Blake Norris’ “Julia” video part, presented by Thrasher, features a myriad of Bay Area street spots. Spots which Blake not only kills, but through skateboarding defies the common understanding of how public space is used.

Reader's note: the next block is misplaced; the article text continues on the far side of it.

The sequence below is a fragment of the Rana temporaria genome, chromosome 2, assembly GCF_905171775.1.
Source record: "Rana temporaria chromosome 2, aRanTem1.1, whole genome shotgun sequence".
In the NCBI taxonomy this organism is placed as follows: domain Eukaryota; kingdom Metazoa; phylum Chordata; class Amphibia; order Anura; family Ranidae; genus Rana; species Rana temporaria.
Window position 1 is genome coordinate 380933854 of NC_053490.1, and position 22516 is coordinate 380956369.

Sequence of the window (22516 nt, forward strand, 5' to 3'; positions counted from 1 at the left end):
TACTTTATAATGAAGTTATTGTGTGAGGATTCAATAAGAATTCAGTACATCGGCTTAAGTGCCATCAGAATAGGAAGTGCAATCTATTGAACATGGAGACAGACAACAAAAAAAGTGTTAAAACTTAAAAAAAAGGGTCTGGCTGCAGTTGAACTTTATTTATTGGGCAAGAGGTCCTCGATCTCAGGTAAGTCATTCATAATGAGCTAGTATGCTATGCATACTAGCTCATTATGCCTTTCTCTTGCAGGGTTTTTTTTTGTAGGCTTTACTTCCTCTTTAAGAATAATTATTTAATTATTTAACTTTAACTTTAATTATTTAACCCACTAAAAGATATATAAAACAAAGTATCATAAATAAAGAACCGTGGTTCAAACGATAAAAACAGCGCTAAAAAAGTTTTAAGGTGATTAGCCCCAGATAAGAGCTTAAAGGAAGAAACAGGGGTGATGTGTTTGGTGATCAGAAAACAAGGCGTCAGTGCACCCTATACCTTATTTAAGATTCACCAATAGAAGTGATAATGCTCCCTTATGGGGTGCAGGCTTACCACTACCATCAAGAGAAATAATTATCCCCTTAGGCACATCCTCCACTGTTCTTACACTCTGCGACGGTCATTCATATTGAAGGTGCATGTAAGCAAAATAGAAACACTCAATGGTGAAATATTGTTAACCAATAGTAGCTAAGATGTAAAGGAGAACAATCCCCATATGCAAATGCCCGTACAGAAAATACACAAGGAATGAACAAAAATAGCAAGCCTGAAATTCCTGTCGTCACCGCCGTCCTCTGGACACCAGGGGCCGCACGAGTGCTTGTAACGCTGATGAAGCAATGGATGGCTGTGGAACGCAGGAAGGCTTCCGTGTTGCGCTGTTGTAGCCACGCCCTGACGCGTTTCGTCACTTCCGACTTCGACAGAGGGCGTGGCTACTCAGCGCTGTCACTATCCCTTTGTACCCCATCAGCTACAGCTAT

Public spaces have fallen under strict social control. Whether truly public or privately owned-public space, the combination of social expectation and capitalist, neoliberal ideals of efficiency and self-sufficiency have limited the extent to which city occupants can engage and play in their cities. These rules and regulations may be enforced via signage, security, or tacit expectations of the space. Steeped in capitalist ideology, public space is not only the means to a money-making end, but a tool of social control and innate exclusion. Public space must encourage a play of transgression. When acts committed in public space are transgressionary they not only return agency to the city dweller, but encourage a discourse between the body, built environment, and public interaction. This thesis asserts that via a new formal approach to the organization of public space, and by extension, the affordance of transgressionary play, the neglected and underused spaces of the city will become bastions of creativity, expression, and free thought for all to impart their mark on.